How To Make Healthier Popcorn
Trying for a Healthier Treat
One of my favorite things is going to the movies and eating popcorn. Sadly, movie popcorn is dreadfully unhealthy. Check out the report below that tells how eating a medium bucket of popcorn is like several fast-food burgers with a dozen extra pats of butter added.... eeeeewwww! And then think about those large buckets of popcorn that they give free refills on. It's no wonder Americans are one of the most-overweight cultures on the planet.
Then there's microwave popcorn. I don't know which will give you cancer first: the plastic linings of the bags, or the fake, chemical butter they put on it. Really, as quick and easy as it is, it's unhealthy too.
I'm not ready to give up popcorn entirely, but I am ready to start eating less of it, and to put forth the effort to start making it myself and making it more healthy. Here's what I've learned about how to make healthy popcorn. Enjoy!
The Evils of Movie Popcorn
- Popcorn at the movies still an unhealthy treat
A study carried out in 1994 by advocacy group CSPI (Center for Science in the Public Interest) found that popcorn being sold by cinema chains in the US was high in saturated fat and calories, and a new survey has found that not much has changed.
- How unhealthy is movie theater popcorn?
A medium bucket o' heart-attack corn with soda is as good for your gut as a trio of Quarter Pounders topped with 12 pats of butter, says a study from the Center for Science in the Public Interest.
The Lowest-Calorie Popcorn Option
The lowest-calorie option for making popcorn is to use an air popper. It's the only cooking process that doesn't add calories to the popcorn. If you compare oil-popped and air-popped popcorn, you'll definitely notice a big difference in the flavor, but there's also a massive reduction in the calories involved if you skip using any oils.
Melted butter is just another phrase for "flavored oil" and "added calories" so if you feel you can't skip that either, use as little as you can stand. If you'd like to add some flavor to your popcorn but would like something less greasy, here are some suggestions:
- grated Parmesan cheese - use fresh grated, not the scary chemical version that comes in a green can. It has more flavor anyway.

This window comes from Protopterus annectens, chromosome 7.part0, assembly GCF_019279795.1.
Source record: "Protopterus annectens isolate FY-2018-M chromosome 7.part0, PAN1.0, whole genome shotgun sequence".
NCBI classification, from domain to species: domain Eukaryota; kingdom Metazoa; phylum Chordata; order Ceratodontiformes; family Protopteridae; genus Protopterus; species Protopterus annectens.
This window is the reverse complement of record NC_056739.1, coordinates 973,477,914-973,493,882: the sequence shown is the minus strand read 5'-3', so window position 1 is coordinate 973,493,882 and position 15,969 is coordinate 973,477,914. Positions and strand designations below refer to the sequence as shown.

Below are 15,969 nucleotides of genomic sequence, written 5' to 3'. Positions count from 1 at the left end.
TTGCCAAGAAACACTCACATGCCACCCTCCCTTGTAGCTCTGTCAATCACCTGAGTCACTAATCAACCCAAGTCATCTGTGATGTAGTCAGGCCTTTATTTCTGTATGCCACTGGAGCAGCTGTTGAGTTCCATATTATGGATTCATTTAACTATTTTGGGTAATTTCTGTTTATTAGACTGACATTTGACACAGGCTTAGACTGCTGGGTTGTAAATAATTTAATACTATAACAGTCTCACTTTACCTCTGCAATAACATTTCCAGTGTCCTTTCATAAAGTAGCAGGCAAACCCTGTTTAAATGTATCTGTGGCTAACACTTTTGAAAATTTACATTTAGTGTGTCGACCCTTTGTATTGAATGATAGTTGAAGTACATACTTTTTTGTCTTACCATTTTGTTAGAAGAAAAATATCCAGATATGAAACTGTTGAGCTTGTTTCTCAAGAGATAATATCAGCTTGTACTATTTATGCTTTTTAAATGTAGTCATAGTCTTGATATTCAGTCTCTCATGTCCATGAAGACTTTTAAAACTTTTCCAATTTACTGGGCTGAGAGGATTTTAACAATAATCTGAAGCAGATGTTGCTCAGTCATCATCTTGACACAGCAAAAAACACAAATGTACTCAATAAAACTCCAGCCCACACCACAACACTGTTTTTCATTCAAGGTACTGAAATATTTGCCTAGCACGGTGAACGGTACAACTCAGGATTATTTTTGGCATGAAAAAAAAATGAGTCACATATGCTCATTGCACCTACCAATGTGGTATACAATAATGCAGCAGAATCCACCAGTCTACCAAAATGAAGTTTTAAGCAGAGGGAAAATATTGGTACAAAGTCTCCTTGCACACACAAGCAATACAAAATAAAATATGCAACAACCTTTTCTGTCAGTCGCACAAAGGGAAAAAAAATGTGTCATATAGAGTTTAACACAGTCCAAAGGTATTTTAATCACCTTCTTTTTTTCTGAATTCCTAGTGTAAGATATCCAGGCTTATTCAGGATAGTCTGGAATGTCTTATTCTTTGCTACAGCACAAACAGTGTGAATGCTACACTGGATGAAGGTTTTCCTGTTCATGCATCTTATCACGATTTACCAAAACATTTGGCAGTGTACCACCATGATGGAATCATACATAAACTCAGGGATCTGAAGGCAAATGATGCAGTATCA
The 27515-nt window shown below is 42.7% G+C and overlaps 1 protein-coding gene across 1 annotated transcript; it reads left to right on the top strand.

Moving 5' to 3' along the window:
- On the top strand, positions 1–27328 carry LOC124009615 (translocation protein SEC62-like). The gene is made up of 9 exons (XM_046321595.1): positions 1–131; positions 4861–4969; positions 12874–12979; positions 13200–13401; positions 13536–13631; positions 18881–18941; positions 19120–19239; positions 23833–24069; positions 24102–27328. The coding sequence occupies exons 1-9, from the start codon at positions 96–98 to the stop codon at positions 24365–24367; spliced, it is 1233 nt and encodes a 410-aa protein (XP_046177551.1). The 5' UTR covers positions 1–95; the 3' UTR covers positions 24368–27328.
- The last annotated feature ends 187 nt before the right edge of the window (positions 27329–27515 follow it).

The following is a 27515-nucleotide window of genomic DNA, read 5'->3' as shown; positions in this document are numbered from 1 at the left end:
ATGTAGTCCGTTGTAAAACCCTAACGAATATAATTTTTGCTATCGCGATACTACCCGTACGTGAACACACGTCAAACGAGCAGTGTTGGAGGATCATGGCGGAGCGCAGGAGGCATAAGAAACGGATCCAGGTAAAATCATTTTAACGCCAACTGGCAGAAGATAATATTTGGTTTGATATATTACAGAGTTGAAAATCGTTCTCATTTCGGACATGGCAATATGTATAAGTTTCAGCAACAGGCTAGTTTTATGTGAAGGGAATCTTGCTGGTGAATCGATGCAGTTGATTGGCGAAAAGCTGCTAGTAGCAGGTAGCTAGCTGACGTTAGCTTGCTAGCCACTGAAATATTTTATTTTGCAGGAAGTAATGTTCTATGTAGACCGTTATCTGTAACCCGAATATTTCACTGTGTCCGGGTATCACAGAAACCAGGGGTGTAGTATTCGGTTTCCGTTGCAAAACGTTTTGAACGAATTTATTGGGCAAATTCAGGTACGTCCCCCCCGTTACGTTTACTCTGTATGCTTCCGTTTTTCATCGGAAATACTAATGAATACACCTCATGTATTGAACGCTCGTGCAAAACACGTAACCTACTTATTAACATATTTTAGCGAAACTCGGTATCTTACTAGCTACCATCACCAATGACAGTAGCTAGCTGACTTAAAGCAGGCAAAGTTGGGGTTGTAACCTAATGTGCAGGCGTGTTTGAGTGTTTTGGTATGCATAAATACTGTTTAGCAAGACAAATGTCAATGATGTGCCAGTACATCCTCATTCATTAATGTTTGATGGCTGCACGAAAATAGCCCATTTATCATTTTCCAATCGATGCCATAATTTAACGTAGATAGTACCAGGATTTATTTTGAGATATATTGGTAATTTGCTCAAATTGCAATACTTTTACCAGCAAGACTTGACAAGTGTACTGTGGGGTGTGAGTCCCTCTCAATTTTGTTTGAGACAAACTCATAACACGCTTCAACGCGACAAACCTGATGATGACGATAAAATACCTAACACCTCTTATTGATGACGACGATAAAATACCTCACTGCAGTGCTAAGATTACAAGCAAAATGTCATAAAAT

- salt - try some of the natural salts as they will have more flavor to them than regular, commercial table salt. Smoked salt is also worth a taste test.
- garlic powder - sprinkle a little bit and toss well before tasting. if you think you need more, go slowly.
- brewer's yeast or nutritional yeast
Adding these sorts of flavor sprinkles does have one side effect, and it's messy hands. My best advice for that is to give eating your popcorn with a spoon or chopsticks. I happen to like the chopstick version because it makes me eat my popcorn a lot more slowly.
Don't Touch That Microwave Popcorn!
- The Popcorn Wars
Sadly, microwave popcorn may be exposing you to a whole slew of carcinogens...
- Popcorn May Cause Lung Disease
Many people love the buttery smell of microwave popcorn, but the savory aroma has recently been linked to a lethal lung disease in factory workers who make the popular snack.
- microwave popcorn - LawyersandSettlements.com
Health experts and labor unions are demanding emergency safety standards to check an outbreak of lung disease among workers in microwave popcorn factories. What has taken them so long?
Stainless Steel Popcorn Poppers
Stovetop Popping Tips
A lot of people really do love the taste of stove-top-popped popcorn. Here are a few tips to help keep the calories down and the healthiness up:
Olive oil - You'll get less calories if you swap out the butter and use a cooking oil for making popcorn. A lot of people recommend canola oil, but it contains acids which cause joint inflammation. Organic olive oil (non-virgin) is best for the high heat cooking that you do when you make popcorn.
Use a steel popper - You want to avoid aluminum as it comes with its own toxicities. Steel is more durable and is a non-toxic cooking material.
AVOID - The absolute worst oil to use is coconut oil. It's 90% saturated fat. If you want a comparison, lard is only 40% saturated fat and almost nobody cooks with that anymore.
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